Tennessee State Capitol

The Parthenon (No, not the one in Athens!)

Over the four days of the conference, I attended numerous panels of professionals and grad students discussing issues and work that was being performed in Public History today. These included discussions on a study of how people use “selfies” and social media in Holocaust concentration camp sites, how to interpret race at historic sites, and how to get a job in the Public History field. I received invaluable advice on how to improve my resume from a professional with the American Association of State and Local History, and took a class with two editors from The Papers of the Revolutionary Era Pinckney Statesmen project on historical documentary editing. There were great networking events, too, like “Speed Networking.” Here, instead of potential love interests, we had five 15 minute discussions with professionals in the field. One of the people I met with was a historian for the U.S. Senate—a job I never knew existed! It was a fun way to meet young professionals just starting out and veterans who had been in the field for years in a relaxed setting with lots of coffee.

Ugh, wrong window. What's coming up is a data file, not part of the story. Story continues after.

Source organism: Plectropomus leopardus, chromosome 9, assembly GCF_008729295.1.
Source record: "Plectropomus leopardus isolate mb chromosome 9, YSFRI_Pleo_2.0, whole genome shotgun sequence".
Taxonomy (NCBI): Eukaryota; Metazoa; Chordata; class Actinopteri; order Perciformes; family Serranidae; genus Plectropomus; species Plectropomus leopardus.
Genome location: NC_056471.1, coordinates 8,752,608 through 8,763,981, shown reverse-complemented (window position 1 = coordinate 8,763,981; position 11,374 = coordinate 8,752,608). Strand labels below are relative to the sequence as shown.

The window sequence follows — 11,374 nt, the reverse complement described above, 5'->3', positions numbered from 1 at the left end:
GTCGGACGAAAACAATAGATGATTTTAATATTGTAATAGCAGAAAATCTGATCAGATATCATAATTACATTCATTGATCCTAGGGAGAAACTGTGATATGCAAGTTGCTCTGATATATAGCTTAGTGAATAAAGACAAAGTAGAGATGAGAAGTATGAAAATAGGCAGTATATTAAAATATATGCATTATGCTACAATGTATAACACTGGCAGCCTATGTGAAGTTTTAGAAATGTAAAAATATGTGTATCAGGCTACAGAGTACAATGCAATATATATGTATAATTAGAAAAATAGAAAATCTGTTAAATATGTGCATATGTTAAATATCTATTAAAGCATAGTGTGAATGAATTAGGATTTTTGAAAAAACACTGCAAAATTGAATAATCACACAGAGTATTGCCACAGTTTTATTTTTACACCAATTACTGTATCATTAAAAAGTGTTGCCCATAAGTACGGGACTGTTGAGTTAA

2nd Avenue shopping and restaurants

My presentation at the poster session was very rewarding as well.  I presented a project that had started as my term paper for Dr. Julia Sienkewicz’s American Painting and Sculpture class in the fall semester of 2013, and with the encouragement of Dr. S. and Dr. Alima Bucciantini, I decided to submit it for presentation at the conference—and was accepted! My presentation was on the painting Baptism of Pocahontas (1840), a painting that hangs in the Rotunda of the U.S. Capitol building, and the Public History issues that exist with its interpretation. During the presentation, I received incredible feedback, advice, encouragement, and support from a variety of professionals in the field, including employees of the Smithsonian’s National American History Museum and Library of Congress, and a few Native American scholars.  

Carrie's poster

In our downtime, we had a great time visiting Nashville! We stopped at the Tennessee State Museum (naturally), visited a whiskey distillery (obviously), and took in a couple of live shows at a few bars in Nashville’s famous music district. The city was really walkable with delicious local restaurants, lively bars, and a nice shopping district. The city has a fascinating history too—therefore, what else is a public historian to do but take a Civil War walking tour?